Statins may help prevent memory loss connected to dementia or Alzheimer’s disease

Statins, drugs widely used to lower cholesterol in patients with heart disease, may also help prevent memory loss connected to dementia or Alzheimer’s disease, say researchers at the University of Alabama at Birmingham.

In findings presented at the 9th Annual International Conference of Alzheimer’s Disease and Related Disorders in Philadelphia, the UAB team reported that mice genetically engineered to display Alzheimer’s disease characteristics demonstrated better memory skills after treatment with simvastatin (Zocor), a commonly used statin medication.

Alzheimer’s mice treated with simvastatin were better able to repeatedly navigate a maze than Alzheimer’s mice not treated with the drug.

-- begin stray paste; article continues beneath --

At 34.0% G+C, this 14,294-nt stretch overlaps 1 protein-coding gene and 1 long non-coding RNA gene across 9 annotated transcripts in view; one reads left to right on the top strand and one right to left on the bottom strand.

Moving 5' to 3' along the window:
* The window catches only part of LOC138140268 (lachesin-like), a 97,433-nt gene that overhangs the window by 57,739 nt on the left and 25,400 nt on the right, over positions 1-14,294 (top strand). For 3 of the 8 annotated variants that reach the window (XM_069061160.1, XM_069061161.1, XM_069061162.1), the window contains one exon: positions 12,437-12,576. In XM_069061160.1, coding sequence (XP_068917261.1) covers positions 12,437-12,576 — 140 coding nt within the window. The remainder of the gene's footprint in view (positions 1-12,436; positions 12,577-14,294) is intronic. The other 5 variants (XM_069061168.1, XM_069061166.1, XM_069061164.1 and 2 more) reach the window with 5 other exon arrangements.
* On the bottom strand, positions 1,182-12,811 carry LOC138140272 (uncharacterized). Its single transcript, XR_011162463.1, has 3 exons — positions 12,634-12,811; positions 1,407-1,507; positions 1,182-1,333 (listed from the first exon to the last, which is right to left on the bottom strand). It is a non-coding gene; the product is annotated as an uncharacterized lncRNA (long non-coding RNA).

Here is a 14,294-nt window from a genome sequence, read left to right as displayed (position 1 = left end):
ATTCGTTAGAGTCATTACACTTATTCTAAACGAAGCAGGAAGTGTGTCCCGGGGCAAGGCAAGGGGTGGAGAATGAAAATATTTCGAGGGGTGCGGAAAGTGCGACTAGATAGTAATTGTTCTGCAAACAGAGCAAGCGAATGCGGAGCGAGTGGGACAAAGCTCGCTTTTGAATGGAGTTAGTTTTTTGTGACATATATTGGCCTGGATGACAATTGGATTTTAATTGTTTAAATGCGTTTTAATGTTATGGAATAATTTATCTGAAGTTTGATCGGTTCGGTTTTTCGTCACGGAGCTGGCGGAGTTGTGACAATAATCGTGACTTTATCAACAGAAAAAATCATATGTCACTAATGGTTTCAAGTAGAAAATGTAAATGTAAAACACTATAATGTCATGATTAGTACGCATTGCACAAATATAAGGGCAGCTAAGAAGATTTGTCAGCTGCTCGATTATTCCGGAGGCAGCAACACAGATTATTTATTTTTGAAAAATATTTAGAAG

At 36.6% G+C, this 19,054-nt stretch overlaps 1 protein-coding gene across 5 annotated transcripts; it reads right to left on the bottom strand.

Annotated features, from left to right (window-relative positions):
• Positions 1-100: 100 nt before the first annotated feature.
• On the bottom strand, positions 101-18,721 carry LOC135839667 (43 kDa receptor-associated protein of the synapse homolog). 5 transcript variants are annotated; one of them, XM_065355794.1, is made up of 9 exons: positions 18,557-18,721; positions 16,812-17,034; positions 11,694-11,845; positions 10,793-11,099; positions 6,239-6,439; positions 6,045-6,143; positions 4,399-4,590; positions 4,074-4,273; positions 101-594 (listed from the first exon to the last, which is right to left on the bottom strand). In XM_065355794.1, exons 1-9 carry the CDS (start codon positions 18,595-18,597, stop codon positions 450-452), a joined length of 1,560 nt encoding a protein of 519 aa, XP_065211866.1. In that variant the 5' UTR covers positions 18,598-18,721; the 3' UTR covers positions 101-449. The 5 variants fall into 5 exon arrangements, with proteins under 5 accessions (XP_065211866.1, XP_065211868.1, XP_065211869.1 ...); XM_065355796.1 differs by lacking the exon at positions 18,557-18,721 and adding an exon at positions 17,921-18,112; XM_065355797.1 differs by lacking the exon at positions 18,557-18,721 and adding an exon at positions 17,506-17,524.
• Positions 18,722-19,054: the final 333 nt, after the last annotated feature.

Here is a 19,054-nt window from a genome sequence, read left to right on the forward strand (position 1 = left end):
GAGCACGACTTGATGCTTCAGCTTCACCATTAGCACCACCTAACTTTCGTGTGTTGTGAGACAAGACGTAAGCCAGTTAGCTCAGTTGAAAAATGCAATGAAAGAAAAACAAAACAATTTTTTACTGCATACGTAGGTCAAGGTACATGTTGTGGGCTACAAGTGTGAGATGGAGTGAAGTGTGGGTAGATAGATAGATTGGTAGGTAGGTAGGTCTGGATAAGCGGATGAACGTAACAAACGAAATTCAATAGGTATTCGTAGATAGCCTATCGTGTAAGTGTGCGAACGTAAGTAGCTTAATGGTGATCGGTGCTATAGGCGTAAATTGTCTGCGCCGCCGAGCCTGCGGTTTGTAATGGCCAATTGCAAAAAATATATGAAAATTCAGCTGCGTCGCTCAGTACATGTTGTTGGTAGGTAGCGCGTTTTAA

“The Alzheimer’s mice originally had trouble remembering their way through the maze,” says Ling Li, DVM, Ph.D., assistant professor of medicine at UAB and lead researcher on the study. “The mice treated with simvastatin regained their ability to negotiate the maze.”

Additionally, the study found that normal mice in a control group who were treated with simvastatin demonstrated even better memory and recall skills in the maze. Li says that while more research is needed, these findings suggests that statins may produce beneficial effects on learning and memory in normal aging as well as in Alzheimer-type dementia.

Li presented her findings on July 21st at the conference, presented by the Alzheimer’s Association. Funding for the research came from the National Institute of Aging through UAB’s Alzheimer’s Disease Research Center.


The opinions expressed here are the views of the writer and do not necessarily reflect the views and opinions of News Medical.
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